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News > Iran

US Government Seizes Website of Iran’s PressTV And Two Others

  • Going to PressTV 's website gives this message. The US codes cited are civil & criminal forfeiture and powers given to the U.S. president during a national emergency.

    Going to PressTV 's website gives this message. The US codes cited are civil & criminal forfeiture and powers given to the U.S. president during a national emergency. | Photo: Twitter/@medeabenjamin

Published 22 June 2021

U.S. authorities have seemingly seized the web domains of Iran’s international media outlets Press TV and Al-Alam, along with the Yemeni TV channel Al Masirah, run by the Houthis, and an Iraqi Shia satellite channel.

Visitors to the three domains on Tuesday encounter a notice that they were seized under U.S. laws that allow civil and criminal forfeiture of property involved in “trafficking in nuclear, chemical, biological, or radiological weapons technology or material, or the manufacture, importation, sale, or distribution of a controlled substance.”

The seizure notice by the Department of Justice also invokes a law authorizing presidential authority in dealing with “unusual and extraordinary threat; declaration of national emergency,” including the Iran Nonproliferation Amendments Act of 2005 and the Iran Freedom Support Act of 2006.


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Launched in July 2007, Press TV is the international English-language service of the Islamic Republic of Iran Broadcasting (IRIB), Tehran’s state media agency. Al-Alam dates back to 2003 and is broadcast in Arabic, Farsi, and English to audiences in the Middle East and the Mediterranean.

Al-Masirah is not owned by Iran, but by Ansarullah – the movement of the Houthis in Yemen, a faction the US has accused of being “proxies” of Iran on account of them being Shia Muslims and resisting the invasion of Yemen by Saudi Arabia since 2015. The TV channel is headquartered in Beirut, Lebanon.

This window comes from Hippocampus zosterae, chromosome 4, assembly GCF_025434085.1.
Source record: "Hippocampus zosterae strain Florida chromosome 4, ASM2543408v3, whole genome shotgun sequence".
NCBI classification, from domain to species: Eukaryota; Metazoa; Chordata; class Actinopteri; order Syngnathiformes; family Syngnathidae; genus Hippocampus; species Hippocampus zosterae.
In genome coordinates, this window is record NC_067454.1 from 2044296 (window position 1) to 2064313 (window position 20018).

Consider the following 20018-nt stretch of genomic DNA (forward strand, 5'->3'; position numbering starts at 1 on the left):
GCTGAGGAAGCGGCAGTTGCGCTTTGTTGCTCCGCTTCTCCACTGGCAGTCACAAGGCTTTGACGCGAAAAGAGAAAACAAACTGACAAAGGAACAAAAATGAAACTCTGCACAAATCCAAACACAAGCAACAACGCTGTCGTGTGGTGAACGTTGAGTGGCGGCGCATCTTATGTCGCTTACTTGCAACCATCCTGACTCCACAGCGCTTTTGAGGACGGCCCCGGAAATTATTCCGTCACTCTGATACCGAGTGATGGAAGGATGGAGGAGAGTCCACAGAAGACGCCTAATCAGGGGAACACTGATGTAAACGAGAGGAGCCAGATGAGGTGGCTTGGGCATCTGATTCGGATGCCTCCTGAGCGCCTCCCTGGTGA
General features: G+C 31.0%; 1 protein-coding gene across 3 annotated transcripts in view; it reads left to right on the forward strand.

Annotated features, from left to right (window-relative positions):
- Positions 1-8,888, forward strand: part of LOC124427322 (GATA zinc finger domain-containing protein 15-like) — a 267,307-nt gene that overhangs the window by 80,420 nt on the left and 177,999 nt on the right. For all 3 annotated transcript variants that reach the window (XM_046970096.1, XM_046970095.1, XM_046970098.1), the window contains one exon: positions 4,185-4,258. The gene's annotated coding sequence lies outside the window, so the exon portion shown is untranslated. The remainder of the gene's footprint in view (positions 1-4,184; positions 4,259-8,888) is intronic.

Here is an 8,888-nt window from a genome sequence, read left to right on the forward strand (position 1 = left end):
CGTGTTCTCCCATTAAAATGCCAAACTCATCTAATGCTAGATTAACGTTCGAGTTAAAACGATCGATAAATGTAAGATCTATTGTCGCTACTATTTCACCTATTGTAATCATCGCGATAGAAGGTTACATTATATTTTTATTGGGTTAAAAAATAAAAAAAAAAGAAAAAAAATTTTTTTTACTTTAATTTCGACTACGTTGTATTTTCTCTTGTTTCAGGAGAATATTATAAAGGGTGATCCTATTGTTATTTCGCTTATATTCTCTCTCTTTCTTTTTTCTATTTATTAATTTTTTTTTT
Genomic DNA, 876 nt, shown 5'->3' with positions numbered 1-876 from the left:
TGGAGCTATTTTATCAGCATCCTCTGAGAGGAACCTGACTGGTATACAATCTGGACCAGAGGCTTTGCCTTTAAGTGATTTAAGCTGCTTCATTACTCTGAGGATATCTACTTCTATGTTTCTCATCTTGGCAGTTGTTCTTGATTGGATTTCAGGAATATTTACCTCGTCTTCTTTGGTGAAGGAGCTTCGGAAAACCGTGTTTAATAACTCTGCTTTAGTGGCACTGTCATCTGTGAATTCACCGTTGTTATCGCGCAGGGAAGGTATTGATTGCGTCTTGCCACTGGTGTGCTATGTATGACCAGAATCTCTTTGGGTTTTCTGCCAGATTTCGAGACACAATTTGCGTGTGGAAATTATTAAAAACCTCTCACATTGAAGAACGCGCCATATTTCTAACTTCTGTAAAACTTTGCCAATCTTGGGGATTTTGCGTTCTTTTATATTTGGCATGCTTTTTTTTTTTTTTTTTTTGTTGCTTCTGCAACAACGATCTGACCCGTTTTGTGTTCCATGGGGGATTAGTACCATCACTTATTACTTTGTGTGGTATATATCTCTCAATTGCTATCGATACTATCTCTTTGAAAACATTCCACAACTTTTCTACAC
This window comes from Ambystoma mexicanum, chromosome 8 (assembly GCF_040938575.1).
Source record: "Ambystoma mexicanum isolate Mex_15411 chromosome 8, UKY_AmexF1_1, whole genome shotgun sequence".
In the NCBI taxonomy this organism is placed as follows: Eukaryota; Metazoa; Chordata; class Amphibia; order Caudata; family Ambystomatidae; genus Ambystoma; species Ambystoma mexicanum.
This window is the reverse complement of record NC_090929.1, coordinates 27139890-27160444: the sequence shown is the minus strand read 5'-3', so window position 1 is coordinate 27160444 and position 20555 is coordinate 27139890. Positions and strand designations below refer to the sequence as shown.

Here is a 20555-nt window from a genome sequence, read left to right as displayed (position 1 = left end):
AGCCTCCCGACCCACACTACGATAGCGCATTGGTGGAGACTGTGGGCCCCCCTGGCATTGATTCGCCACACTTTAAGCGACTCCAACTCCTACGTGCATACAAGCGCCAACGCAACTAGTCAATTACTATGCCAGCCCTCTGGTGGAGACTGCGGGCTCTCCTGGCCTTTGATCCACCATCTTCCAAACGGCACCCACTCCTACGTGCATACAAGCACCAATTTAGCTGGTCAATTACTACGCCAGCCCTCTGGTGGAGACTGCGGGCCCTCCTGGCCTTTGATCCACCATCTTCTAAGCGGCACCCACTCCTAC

Neither the U.S. nor the Iranian authorities have commented on the seizures yet. Meanwhile, the NGO Yemen Solidarity Council (YSC) condemned “the deliberate silencing of the Yemeni voice by the American regime.”

In a statement released by the YSC, Al Masirah said it was “not surprised” by the apparent seizure, as it “comes from those that have supervised the most heinous crimes against our people.”

The "ban" on the website “reveals, once again, the falsehood of the slogans of freedom of expression and all the other headlines promoted by the United States of America, including its inability to confront the truth,” the outlet said.

PressTV only said that a seizure message has appeared "on the websites of a series of Iranian and regional television networks" in "what seems to be a coordinated action."

Another site with the seizure notice on Tuesday was the Al Forat Network, an Iraqi satellite TV outlet owned by a Shia Muslim cleric and politician, Ammar al-Hakim.

Without any official word, there has been speculation that the domains may have been hacked. The seizures appear to have affected only the .com and .net domains that are under U.S. jurisdiction, and PressTV remains available at the .ir domain. 

Washington’s apparent move comes just a day after the newly elected Iranian President Ebrahim Raisi urged the U.S. to lift all sanctions on Tehran and rejoin the 2015 nuclear deal, negotiated by the Obama administration but unilaterally repudiated by President Donald Trump in 2018.

Raisi called on the US to “live up to your commitments” in the deal, known as the Joint Comprehensive Plan of Action (JCPOA). He also said the Iranian ballistic missile program was “not up for negotiation.”

The Trump administration took a hard-line approach to Iran, imposing unprecedented sanctions and even assassinating a senior Islamic Revolutionary Guard Corps general – resulting in Iranian missile strikes against US bases in Iraq – yet it never acted against media outlets. The Biden administration was thought to be more willing to relax tensions.

Last week, Iranian negotiators said they had reached a deal with their U.S. counterparts to lift the Trump-era sanctions.

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